Why it relates to the proposed Covenant is because Rowan Williams wants some of that ecclesiology internationally within the Anglican worldwide Church (as he sees it) so that the true Church can include the Anglican and it be up there with the big two. If Diarmaid McCulloch, reflecting on the Pope's visit, is right - that Anglicanism is of completely contradictory elements that the Pope might learn about - then that's not good enough for Rowan Williams, who wants the whole bound together in ever continuing processes of dialogue towards resolving differences on a principle of the slowest change determining the pace of everyone. Anyway, I noticed Rowan Williams's joke about the true humanism which he finds in Christianity.
The third threat, that includes two of the above, is satellite based evangelicalism. It may just be that it is over-reaching itself, as yet again God TV is desperate to raise money for self-maintenance. This does, however, process a lot of money, and it is all right wing, theologically nuts, pro-Israel, creationism. Some of them now copy Jewish ceremonies on the basis that if Jews return to Jerusalem then Jesus Christ will come back. Some of these nutters would like a war with Iran just to create the kind of world chaos they think will kick off armageddon. If these stations are not banging on about Israel they try to extort money on apparent biblical principles, telling people how with enough 'seeding' they might receive cheques in the post to cancel their debts. Personally, I prefer sending off my Readers Digest response in the No envelope. It costs nothing.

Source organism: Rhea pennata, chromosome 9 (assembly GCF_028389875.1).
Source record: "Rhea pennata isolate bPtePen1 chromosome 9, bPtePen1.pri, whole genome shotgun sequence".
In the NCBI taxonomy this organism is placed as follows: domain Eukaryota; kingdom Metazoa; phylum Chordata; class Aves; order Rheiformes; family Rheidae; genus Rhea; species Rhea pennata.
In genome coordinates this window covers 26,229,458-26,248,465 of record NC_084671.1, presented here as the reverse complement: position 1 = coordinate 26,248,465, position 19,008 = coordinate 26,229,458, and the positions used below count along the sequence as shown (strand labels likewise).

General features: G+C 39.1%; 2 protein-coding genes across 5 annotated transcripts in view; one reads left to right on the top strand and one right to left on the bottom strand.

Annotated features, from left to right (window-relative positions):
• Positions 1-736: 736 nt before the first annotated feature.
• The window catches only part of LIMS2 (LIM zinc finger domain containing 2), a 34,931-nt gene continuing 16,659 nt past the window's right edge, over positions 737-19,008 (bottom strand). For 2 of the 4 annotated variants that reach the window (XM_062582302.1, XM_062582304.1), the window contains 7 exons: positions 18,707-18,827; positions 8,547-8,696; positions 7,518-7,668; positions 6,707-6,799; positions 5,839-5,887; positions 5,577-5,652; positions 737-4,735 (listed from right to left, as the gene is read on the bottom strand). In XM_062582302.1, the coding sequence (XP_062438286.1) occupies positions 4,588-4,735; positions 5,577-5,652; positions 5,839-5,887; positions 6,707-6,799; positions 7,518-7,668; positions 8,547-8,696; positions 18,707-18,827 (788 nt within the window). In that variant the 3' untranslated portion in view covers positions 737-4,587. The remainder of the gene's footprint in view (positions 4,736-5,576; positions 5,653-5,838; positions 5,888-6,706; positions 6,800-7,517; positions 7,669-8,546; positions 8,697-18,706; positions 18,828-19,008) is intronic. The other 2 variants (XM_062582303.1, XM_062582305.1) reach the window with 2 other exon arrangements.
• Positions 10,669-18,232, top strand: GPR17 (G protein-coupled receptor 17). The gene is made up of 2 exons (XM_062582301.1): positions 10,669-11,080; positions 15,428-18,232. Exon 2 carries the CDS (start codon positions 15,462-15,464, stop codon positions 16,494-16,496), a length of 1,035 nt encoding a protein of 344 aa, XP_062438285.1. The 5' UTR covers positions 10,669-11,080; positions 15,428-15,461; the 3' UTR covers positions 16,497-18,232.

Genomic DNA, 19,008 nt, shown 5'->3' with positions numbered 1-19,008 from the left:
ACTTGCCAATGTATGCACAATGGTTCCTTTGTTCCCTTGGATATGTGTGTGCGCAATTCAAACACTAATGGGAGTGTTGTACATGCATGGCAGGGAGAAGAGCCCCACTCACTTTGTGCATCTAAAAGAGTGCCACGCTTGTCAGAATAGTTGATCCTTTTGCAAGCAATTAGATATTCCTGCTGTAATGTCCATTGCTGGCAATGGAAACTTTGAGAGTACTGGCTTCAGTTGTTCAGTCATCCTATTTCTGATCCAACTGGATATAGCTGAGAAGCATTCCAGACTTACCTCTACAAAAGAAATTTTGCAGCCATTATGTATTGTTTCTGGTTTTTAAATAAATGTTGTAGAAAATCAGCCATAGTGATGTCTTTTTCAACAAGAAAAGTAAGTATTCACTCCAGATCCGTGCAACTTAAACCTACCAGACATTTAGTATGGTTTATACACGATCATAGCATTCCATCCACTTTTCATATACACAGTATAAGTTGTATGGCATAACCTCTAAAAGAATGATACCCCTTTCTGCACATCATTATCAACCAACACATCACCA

(By the way, when I move I won't have satellite TV, and I've realised that I won't miss much.)
I feel a bit sorry for Colin Coward and others like him, because they are right up against it. They are part of modern, reasonable, civilisation, trying to see if some of their religion's insights have relevance, and often finding that they do. It's as if they can't follow some traditional forms of worship and yet think with their brains and act according to who they are in an ethical fashion. Too many lunatics are taking over the asylum, and the pressure is on.